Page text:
San Francisco city officials on Monday highlighted a local organic produce distributor as a company that would benefit from a ballot measure that seeks to reform the city's business tax.
Mayor Ed Lee and three members of the Board of Supervisors visited Veritable Vegetable in the city's Dogpatch neighborhood this morning to push the consensus measure, which would replace San Francisco's 1.5 percent payroll tax with a gross receipts tax.
The board voted last week to combine two separate proposals by board president David Chiu and Supervisor John Avalos into one measure that they plan to place on the November ballot via a vote at this Tuesday's meeting.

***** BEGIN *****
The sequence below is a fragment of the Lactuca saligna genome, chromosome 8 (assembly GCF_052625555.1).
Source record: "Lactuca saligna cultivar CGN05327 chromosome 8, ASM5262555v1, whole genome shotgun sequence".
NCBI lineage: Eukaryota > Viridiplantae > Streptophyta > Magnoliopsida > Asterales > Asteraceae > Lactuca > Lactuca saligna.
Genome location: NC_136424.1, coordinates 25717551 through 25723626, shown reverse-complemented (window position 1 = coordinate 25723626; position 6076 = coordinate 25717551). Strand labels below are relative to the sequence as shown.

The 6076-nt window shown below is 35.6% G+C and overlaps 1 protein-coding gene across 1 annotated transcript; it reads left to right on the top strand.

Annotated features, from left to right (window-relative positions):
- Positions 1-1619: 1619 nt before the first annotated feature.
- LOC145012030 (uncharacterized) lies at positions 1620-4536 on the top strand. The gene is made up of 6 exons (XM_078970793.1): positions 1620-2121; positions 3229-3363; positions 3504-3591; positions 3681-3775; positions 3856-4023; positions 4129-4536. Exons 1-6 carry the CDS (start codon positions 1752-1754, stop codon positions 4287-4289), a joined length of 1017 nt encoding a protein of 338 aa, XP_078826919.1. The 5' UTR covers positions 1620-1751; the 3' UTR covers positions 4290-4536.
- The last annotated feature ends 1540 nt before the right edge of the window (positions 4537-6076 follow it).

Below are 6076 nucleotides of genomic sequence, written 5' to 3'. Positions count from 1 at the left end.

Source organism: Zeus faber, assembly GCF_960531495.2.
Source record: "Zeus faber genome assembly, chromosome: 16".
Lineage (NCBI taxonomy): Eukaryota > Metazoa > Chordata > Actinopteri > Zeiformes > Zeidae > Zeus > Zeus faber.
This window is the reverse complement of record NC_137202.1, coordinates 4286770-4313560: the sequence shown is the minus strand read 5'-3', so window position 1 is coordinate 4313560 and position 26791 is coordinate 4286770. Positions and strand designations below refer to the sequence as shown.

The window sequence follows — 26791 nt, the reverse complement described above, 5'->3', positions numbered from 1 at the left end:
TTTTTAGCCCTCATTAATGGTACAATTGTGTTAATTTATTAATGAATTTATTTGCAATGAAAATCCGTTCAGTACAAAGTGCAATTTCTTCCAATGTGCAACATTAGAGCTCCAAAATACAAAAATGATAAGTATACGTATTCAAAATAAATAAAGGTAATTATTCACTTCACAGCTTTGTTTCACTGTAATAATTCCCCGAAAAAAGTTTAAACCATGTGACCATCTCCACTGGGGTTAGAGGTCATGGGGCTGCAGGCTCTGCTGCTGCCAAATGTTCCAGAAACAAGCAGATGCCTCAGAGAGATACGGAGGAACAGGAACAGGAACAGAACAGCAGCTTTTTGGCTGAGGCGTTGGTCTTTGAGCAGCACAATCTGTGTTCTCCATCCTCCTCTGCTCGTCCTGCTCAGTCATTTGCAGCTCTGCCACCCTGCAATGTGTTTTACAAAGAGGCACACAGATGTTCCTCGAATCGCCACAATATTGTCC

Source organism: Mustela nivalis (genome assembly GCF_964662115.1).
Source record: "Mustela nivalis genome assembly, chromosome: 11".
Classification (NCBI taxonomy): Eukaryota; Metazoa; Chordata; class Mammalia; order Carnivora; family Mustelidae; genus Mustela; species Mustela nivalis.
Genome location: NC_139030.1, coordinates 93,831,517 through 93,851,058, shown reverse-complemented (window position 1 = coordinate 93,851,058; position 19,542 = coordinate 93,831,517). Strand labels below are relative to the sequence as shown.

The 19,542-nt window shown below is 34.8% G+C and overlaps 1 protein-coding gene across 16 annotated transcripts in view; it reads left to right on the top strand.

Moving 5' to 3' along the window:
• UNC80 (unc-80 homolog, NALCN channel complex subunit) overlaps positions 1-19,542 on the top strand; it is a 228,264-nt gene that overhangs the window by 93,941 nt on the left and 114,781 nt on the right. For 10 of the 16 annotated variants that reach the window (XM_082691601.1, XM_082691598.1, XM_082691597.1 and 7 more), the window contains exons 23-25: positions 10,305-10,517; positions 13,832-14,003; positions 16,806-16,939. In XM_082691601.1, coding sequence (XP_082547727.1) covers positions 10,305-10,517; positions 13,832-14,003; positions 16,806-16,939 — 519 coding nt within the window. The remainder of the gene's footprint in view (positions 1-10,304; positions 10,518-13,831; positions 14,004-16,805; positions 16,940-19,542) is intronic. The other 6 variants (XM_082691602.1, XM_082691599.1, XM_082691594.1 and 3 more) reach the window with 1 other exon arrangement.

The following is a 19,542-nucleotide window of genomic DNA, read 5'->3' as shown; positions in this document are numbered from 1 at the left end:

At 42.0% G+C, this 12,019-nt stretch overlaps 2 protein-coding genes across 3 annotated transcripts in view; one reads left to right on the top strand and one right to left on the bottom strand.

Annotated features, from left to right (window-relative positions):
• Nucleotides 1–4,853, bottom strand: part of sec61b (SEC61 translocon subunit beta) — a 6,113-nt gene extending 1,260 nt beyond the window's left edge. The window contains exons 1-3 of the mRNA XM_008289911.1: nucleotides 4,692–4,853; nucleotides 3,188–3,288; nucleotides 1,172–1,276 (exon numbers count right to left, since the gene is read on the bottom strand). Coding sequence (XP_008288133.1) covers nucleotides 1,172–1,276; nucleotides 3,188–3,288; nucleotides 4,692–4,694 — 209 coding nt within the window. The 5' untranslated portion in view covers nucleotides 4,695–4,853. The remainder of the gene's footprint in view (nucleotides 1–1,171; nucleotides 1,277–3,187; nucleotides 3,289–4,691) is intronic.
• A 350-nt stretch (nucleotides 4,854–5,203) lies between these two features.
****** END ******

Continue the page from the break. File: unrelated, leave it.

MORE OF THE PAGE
Lee said today that he wanted to "showcase an example of the kind of company that will benefit" from the measure.
"We did not want to punish companies that are creating jobs," he said.
Bu Nygrens, a co-owner of Veritable Vegetables, said her company stands to save about $7,000 under the new system.
"We're excited that we're going to see a reduction in our taxes," Nygrens said, adding that the measure will "more equitably distribute the tax burden" among businesses in the city.
San Francisco is the only city in the state that levies a payroll tax, which charges companies for adding new employees. The new tax would charge the annual revenue of a business and would be phased in while the payroll tax is phased out.
Chiu said the current tax "penalizes the hiring of employees" and needs to be overhauled.
San Francisco used a hybrid tax system in the 1970s and 1980s that allowed companies to pay whichever was the higher amount between its gross receipts or payroll tax, but the system was eliminated in the 1990s after a similar system in Los Angeles was ruled unconstitutional.